Obesity. Probiotics may help fight obesity. Restoring your gut flora is therefore a crucial consideration if you’re struggling to lose weight. Fermented foods also reduce the uptake of sugars and starches. You will also be surprised how many symptoms of illness originate from your digestive system. Once you make this system healthy and working properly again those symptoms will start to disappear. This is especially true in relation to autoimmune diseases such as multiple sclerosis, chronic fatigue syndrome, lupus, kidney problems, type i diabetes, crohn’s disease, fibromyalgia, urinary conditions, rheumatoid arthritis, ulcerative colitis, osteoarthritis, chronic skin conditions and inflammatory bowel disease.

Your gut is home to both good and bad bacteria, which outnumber the cells in your body by at least 10 to one. The challenge is optimizing the bacterial population in your gut: striving for an ideal good to bad bacteria ratio. This can help them live in a beneficial, symbiotic relationship to help nourish you and fight disease.

Here is a summary for making your own fermented vegetables:

Shred and cut your chosen vegetables. Juice some celery. This is used as the brine, as it contains natural sodium and keeps the vegetables anaerobic. This eliminates the need for sea salt, which prevents growth of pathogenic bacteria. Pack the veggies and celery juice into a 32-ounce wide-mouthed canning jar. A kraut pounder tool can be helpful to pack the jar and eliminate any air pockets. Top with a cabbage leaf, tucking it down the sides. Make sure the veggies are completely covered with celery juice and that the juice is all the way to the top of the jar to eliminate trapped air. Seal the jar store in a warm, slightly moist place for 24 to 96 hours, depending on the food being cultured. Ideal temperature range is 68-75 degrees Fahrenheit; 85 degrees max. Remember, heat kills the microbes! When done, store in the refrigerator to slow down the fermentation process.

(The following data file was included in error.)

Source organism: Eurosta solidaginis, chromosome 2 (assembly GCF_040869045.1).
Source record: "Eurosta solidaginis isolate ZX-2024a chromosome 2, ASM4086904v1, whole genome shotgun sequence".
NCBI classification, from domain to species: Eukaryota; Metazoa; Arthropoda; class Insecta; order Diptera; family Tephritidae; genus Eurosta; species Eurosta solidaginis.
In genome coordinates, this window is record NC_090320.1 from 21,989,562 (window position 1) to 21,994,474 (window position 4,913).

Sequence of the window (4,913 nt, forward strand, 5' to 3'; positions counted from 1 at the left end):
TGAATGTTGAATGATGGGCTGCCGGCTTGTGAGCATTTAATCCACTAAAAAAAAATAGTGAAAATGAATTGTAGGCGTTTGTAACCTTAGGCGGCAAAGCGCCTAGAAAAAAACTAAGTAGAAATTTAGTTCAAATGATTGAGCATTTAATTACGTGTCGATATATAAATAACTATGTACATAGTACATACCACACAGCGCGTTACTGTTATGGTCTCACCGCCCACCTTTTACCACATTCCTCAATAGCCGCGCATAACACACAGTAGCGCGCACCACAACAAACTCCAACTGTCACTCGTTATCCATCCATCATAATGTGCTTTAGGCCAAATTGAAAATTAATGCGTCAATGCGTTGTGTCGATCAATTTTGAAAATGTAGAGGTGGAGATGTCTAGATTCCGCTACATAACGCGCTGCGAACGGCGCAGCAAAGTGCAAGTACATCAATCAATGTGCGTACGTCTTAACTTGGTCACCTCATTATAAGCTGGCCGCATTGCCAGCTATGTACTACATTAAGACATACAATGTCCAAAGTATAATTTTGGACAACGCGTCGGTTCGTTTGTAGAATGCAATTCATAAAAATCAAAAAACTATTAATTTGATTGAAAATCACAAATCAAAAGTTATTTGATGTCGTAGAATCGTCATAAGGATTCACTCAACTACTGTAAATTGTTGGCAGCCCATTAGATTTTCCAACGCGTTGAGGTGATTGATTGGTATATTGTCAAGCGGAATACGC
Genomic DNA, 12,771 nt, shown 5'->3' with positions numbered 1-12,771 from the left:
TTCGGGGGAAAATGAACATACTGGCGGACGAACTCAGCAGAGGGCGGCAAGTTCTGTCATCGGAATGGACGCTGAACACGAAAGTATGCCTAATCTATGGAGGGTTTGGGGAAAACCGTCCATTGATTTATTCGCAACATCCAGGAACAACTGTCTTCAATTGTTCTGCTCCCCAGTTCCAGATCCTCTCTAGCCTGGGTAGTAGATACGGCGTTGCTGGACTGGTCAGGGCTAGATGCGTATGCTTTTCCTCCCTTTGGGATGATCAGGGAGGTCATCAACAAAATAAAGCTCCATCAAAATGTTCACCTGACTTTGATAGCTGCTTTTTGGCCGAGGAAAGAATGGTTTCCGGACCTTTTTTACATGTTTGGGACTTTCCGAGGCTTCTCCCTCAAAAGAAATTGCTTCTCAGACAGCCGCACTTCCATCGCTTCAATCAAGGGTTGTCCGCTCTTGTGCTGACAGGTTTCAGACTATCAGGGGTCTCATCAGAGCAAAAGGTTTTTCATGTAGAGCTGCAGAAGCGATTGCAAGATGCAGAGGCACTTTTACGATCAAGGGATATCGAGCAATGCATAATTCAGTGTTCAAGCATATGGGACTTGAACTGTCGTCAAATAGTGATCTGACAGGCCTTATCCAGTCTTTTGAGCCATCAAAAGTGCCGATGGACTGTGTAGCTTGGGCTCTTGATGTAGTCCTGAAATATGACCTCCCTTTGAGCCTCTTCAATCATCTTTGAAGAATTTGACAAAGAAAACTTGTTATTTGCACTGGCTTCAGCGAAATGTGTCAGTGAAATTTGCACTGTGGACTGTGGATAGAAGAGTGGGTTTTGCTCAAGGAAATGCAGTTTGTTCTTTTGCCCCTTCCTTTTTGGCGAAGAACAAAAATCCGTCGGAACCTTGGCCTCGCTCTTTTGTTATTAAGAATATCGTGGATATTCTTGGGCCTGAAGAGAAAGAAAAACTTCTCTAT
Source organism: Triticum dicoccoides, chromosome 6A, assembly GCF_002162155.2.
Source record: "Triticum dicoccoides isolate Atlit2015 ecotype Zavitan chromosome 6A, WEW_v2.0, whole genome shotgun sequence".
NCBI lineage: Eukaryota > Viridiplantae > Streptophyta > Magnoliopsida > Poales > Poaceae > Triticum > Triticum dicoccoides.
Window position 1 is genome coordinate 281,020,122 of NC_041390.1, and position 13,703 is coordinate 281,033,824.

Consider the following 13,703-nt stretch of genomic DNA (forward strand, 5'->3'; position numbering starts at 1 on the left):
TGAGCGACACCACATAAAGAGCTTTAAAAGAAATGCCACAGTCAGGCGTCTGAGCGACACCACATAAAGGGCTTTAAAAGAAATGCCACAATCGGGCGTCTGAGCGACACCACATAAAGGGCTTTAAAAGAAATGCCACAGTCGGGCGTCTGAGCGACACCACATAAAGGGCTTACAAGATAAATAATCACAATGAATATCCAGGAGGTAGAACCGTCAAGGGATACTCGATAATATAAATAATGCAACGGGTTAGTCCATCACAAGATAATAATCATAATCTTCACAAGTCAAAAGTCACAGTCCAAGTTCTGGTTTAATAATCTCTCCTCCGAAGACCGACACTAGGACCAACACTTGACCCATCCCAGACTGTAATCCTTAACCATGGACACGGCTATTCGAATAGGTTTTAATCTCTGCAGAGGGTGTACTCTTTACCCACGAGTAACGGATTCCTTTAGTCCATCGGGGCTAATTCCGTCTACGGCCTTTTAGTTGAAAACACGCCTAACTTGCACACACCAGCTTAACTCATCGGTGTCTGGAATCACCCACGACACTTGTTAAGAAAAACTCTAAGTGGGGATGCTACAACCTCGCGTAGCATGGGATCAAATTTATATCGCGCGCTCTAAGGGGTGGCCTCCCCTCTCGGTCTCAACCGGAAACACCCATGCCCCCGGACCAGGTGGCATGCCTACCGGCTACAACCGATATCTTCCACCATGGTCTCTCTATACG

Incidentally, there are two different kinds of pickles. When you preserve cucumbers in vinegar, you get pickles. But when you soak cucumbers in a salt-water brine, you get probiotic pickles. One pickle can contain up to 20 percent of your daily Vitamin K value—a vitamin essential to bone and heart health.

Disclaimer: The contents of this website are not intended to replace a one to one relationship with your health practitioner nor are they meant as medical advice. You are encouraged to do your own research and make your own decisions in partnership with your medical practitioner.